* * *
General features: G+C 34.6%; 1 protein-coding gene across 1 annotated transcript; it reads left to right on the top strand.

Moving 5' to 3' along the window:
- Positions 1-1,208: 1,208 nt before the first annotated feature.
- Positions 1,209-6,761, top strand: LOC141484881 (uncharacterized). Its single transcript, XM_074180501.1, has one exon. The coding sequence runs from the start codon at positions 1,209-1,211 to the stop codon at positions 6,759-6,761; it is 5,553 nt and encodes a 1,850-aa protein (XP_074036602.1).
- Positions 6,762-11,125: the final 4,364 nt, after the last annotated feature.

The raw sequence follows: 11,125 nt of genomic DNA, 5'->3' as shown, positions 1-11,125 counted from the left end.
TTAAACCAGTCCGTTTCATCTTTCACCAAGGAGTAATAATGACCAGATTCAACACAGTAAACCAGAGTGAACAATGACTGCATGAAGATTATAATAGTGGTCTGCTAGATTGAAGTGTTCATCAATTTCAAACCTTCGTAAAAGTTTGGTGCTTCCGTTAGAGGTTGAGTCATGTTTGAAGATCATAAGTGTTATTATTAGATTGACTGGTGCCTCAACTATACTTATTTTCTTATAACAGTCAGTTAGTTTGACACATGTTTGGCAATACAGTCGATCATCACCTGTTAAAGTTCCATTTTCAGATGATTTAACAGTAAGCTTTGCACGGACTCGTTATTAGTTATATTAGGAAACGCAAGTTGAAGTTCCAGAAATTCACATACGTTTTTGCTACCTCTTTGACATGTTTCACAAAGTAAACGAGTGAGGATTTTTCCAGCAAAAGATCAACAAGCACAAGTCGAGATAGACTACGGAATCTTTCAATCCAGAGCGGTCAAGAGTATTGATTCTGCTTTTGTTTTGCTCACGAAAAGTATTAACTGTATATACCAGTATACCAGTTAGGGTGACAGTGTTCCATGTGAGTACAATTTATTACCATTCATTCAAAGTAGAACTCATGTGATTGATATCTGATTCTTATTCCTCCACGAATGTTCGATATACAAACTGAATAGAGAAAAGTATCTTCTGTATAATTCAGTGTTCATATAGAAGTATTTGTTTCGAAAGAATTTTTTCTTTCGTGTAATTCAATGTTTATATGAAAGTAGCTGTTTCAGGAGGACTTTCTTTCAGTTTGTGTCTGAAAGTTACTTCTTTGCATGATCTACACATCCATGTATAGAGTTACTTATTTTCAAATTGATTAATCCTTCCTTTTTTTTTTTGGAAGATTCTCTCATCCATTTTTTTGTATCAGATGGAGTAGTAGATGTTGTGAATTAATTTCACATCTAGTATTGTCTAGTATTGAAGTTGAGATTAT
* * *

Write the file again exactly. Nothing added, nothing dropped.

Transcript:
General features: G+C 34.6%; 1 protein-coding gene across 1 annotated transcript; it reads left to right on the top strand.

Moving 5' to 3' along the window:
- Positions 1-1,208: 1,208 nt before the first annotated feature.
- Positions 1,209-6,761, top strand: LOC141484881 (uncharacterized). Its single transcript, XM_074180501.1, has one exon. The coding sequence runs from the start codon at positions 1,209-1,211 to the stop codon at positions 6,759-6,761; it is 5,553 nt and encodes a 1,850-aa protein (XP_074036602.1).
- Positions 6,762-11,125: the final 4,364 nt, after the last annotated feature.

The raw sequence follows: 11,125 nt of genomic DNA, 5'->3' as shown, positions 1-11,125 counted from the left end.
TTAAACCAGTCCGTTTCATCTTTCACCAAGGAGTAATAATGACCAGATTCAACACAGTAAACCAGAGTGAACAATGACTGCATGAAGATTATAATAGTGGTCTGCTAGATTGAAGTGTTCATCAATTTCAAACCTTCGTAAAAGTTTGGTGCTTCCGTTAGAGGTTGAGTCATGTTTGAAGATCATAAGTGTTATTATTAGATTGACTGGTGCCTCAACTATACTTATTTTCTTATAACAGTCAGTTAGTTTGACACATGTTTGGCAATACAGTCGATCATCACCTGTTAAAGTTCCATTTTCAGATGATTTAACAGTAAGCTTTGCACGGACTCGTTATTAGTTATATTAGGAAACGCAAGTTGAAGTTCCAGAAATTCACATACGTTTTTGCTACCTCTTTGACATGTTTCACAAAGTAAACGAGTGAGGATTTTTCCAGCAAAAGATCAACAAGCACAAGTCGAGATAGACTACGGAATCTTTCAATCCAGAGCGGTCAAGAGTATTGATTCTGCTTTTGTTTTGCTCACGAAAAGTATTAACTGTATATACCAGTATACCAGTTAGGGTGACAGTGTTCCATGTGAGTACAATTTATTACCATTCATTCAAAGTAGAACTCATGTGATTGATATCTGATTCTTATTCCTCCACGAATGTTCGATATACAAACTGAATAGAGAAAAGTATCTTCTGTATAATTCAGTGTTCATATAGAAGTATTTGTTTCGAAAGAATTTTTTCTTTCGTGTAATTCAATGTTTATATGAAAGTAGCTGTTTCAGGAGGACTTTCTTTCAGTTTGTGTCTGAAAGTTACTTCTTTGCATGATCTACACATCCATGTATAGAGTTACTTATTTTCAAATTGATTAATCCTTCCTTTTTTTTTTTGGAAGATTCTCTCATCCATTTTTTTGTATCAGATGGAGTAGTAGATGTTGTGAATTAATTTCACATCTAGTATTGTCTAGTATTGAAGTTGAGATTAT